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Our History

Swan Lake Historical Pavillion located on Briscoe Road just past the Swan Lake Store.

Inside the Swan Lake Historical Pavillion, numerous artifacts and photos tell the history of Swan Lake.

Click on vintage photos and postcards from Swan Lake's heyday, below



By: John Conway


It was formed by damming up the Mongaup River to provide water for a large tannery operating near there in the 1840s, and it is perhaps most famous for yielding the body of a victim of a mob hit in 1937.


It is Swan Lake, and as hard as it may be to believe, its name has nothing at all to do with the ballet of the same name or the notoriously beautiful long-necked water birds.


The community, as opposed to the body of water, was originally named Stevensville, in honor of the Stevens brothers, who established a tannery there. James Eldridge Quinlan tells us in his History of Sullivan County that on January 24, 1848, "a meeting of those living near the tannery was held, at which Hiram Sandford the oldest inhabitant, presided, and was requested to propose a name. He suggested Stevensville, which was unanimously approved."


The tannery burned in 1856, but was soon rebuilt, and by 1870 the community on the west branch of the Mongaup River had become "a thriving village" comprising a Methodist church, a school, a hotel, two stores, a blacksmith shop, and a wagon shop in addition to the tannery, and had a population of about 125.


The body of water about which the community was constructed, which had appeared on some early maps as Snake Lake, was expanded to over 600 acres by the damming of the Mongaup, and soon became known as Stevensville Pond. It was owned in its entirety by Daniel Stevens.


After the demise of the tanning industry in this area, Stevensville became a favorite destination of summer tourists, and continued to thrive, despite not being located on the O&W Railroad line. A number of well-known hotels and boarding houses were located there, and were heavily patronized despite being served only by stage coach from the Liberty or Liberty Falls (Ferndale) stations. The stage, which also served White Lake, would pass over the pond on a crudely built causeway.


In April of 1895, Morris Stevens of New York City, a descendant of the Stevens brothers who had built the tannery, and the owner of large tracts of land at Stevensville, traded that land to Alden S. Swan, a prominent Brooklyn businessman, in partial payment for an apartment house he had purchased of Swan.


Swan, born in Hancock, Massachusetts on December 30, 1838, had come to New York at the age of 15 to attend the City College. Upon graduating, he had entered into business in the leather district, where he no doubt made the acquaintance of tanners from Sullivan County. He subsequently made his fortune in the oil business, and was, by 1900, also the president of the Rubber Goods Manufacturing Company, a $24,000,000 corporation. He was active in civic and political affairs in Brooklyn, and was a director of the Market and Fulton National Bank, as well as other financial institutions, and was instrumental in the construction of the Brooklyn Bridge.


Swan was an avid boater, who as a young man had held the single-scull amateur championship for nine consecutive years, and was the founder of the prestigious Great South Bay Yacht Club of Brooklyn. The prospect of owning a lake obviously appealed to him, and he began adding to his holdings, eventually owning a significant portion of the property around the lake, including the Swan Lake Mills, Rock Spring Lodge, Horseshoe Lake Farm, and Swan’s Casino, as well as the lake itself. By 1900 or so, Stevensville Pond had become popularly known as Swan Lake, and was most noted for the large quantities of pickerel fishermen took from it.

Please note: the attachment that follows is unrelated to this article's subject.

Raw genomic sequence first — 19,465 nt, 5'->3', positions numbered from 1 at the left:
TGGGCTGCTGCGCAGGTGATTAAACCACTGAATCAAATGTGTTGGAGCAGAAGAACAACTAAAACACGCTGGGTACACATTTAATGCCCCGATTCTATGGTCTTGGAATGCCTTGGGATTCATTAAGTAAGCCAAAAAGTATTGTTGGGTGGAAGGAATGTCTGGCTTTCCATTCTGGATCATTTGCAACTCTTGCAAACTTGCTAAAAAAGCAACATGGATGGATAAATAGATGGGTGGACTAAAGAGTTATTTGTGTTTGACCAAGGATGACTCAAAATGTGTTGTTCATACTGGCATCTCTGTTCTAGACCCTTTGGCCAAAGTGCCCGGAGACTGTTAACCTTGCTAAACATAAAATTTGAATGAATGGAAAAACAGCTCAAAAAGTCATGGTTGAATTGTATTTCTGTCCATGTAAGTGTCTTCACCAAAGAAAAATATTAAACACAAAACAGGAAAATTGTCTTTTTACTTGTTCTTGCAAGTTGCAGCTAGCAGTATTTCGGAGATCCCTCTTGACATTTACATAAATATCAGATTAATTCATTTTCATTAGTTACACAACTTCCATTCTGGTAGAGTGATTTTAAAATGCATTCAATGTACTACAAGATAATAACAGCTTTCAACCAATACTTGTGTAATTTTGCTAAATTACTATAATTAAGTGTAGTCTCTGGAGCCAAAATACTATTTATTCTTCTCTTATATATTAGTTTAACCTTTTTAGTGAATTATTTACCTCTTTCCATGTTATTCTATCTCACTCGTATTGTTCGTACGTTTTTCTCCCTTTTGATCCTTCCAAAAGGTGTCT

Alden S. Swan died on February 23, 1917; he was 79. In 1927, the post office at Stevensville, was officially renamed Swan Lake in his memory.


When his wife, Mary Althea Swan, passed away in December of 1921, her estate sold a significant portion of the Sullivan County property to Henry W. Siegel of Ferndale and Jacob Kretchmer of Woodridge.


In To the Mountains By Rail, Manville B. Wakefield writes that the local press at the time noted that the property had "great possibilities for development, having a large number of ideal sites for hotels and bungalows." Siegel and Kretchmer took full advantage of those possibilities, constructing the Stevensville and Commodore Hotels side by side on the shore of the lake. With their construction, and the subsequent emergence of the Swan Lake Hotel, the community was poised to enter Sullivan County’s Golden Age.


The lake itself became the center of media attention on July 31, 1937, when, at the peak of the summer tourist season, a body was discovered floating on the surface of the water. The dead man was soon identified as Walter Sage, a Brooklyn mobster who was running the slot machine operations at various Catskill hotels for organized crime. Sage’s murder was the subject of two spectacular trials in Sullivan County Court, and finally resulted, in 1944, in the conviction of local ne’er do well, Jack Drucker.


The hamlet is enjoying a renaissance of sorts of late, and shows signs of emerging from a decades’ long slumber. It is one of several interesting communities to be visited by the 13th Annual Architectural/Historical Bus Trip scheduled for April 26th. To reserve a seat on this year’s tour, call the Liberty Museum at 845-292-2394.

John Conway is the Sullivan County Historian and an adjunct professor at SUNY-Sullivan. He lives in Barryville and can be reached by e-mail at

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